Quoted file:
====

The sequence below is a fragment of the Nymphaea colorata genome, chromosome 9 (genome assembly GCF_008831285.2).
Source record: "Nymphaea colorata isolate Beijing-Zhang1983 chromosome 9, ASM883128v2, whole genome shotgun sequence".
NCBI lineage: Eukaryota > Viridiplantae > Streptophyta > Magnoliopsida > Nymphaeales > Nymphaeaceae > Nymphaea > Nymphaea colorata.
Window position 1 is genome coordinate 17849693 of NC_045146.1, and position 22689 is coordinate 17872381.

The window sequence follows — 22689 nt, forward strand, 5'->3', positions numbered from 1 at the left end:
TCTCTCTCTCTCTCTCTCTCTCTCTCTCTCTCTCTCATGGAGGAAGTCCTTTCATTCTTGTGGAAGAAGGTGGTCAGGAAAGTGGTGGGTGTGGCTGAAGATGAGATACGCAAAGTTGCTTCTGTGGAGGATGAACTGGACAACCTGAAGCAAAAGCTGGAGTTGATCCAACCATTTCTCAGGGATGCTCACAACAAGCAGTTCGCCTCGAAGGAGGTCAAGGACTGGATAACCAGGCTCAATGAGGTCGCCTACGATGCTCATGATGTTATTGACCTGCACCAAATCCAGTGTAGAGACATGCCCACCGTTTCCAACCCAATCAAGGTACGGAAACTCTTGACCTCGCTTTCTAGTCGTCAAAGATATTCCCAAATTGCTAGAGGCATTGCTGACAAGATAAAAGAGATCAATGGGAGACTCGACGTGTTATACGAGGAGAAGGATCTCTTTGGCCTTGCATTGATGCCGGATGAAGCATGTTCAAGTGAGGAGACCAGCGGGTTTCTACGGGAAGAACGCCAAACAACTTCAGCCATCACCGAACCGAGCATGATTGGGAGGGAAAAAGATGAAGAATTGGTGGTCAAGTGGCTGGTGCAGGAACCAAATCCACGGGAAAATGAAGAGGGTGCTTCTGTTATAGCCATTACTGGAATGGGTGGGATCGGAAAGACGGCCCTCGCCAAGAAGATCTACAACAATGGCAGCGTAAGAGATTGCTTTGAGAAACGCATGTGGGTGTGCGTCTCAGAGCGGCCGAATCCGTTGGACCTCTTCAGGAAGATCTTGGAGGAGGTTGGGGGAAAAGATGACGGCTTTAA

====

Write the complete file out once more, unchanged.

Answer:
The sequence below is a fragment of the Nymphaea colorata genome, chromosome 9 (genome assembly GCF_008831285.2).
Source record: "Nymphaea colorata isolate Beijing-Zhang1983 chromosome 9, ASM883128v2, whole genome shotgun sequence".
NCBI lineage: Eukaryota > Viridiplantae > Streptophyta > Magnoliopsida > Nymphaeales > Nymphaeaceae > Nymphaea > Nymphaea colorata.
Window position 1 is genome coordinate 17849693 of NC_045146.1, and position 22689 is coordinate 17872381.

The window sequence follows — 22689 nt, forward strand, 5'->3', positions numbered from 1 at the left end:
TCTCTCTCTCTCTCTCTCTCTCTCTCTCTCTCTCTCATGGAGGAAGTCCTTTCATTCTTGTGGAAGAAGGTGGTCAGGAAAGTGGTGGGTGTGGCTGAAGATGAGATACGCAAAGTTGCTTCTGTGGAGGATGAACTGGACAACCTGAAGCAAAAGCTGGAGTTGATCCAACCATTTCTCAGGGATGCTCACAACAAGCAGTTCGCCTCGAAGGAGGTCAAGGACTGGATAACCAGGCTCAATGAGGTCGCCTACGATGCTCATGATGTTATTGACCTGCACCAAATCCAGTGTAGAGACATGCCCACCGTTTCCAACCCAATCAAGGTACGGAAACTCTTGACCTCGCTTTCTAGTCGTCAAAGATATTCCCAAATTGCTAGAGGCATTGCTGACAAGATAAAAGAGATCAATGGGAGACTCGACGTGTTATACGAGGAGAAGGATCTCTTTGGCCTTGCATTGATGCCGGATGAAGCATGTTCAAGTGAGGAGACCAGCGGGTTTCTACGGGAAGAACGCCAAACAACTTCAGCCATCACCGAACCGAGCATGATTGGGAGGGAAAAAGATGAAGAATTGGTGGTCAAGTGGCTGGTGCAGGAACCAAATCCACGGGAAAATGAAGAGGGTGCTTCTGTTATAGCCATTACTGGAATGGGTGGGATCGGAAAGACGGCCCTCGCCAAGAAGATCTACAACAATGGCAGCGTAAGAGATTGCTTTGAGAAACGCATGTGGGTGTGCGTCTCAGAGCGGCCGAATCCGTTGGACCTCTTCAGGAAGATCTTGGAGGAGGTTGGGGGAAAAGATGACGGCTTTAA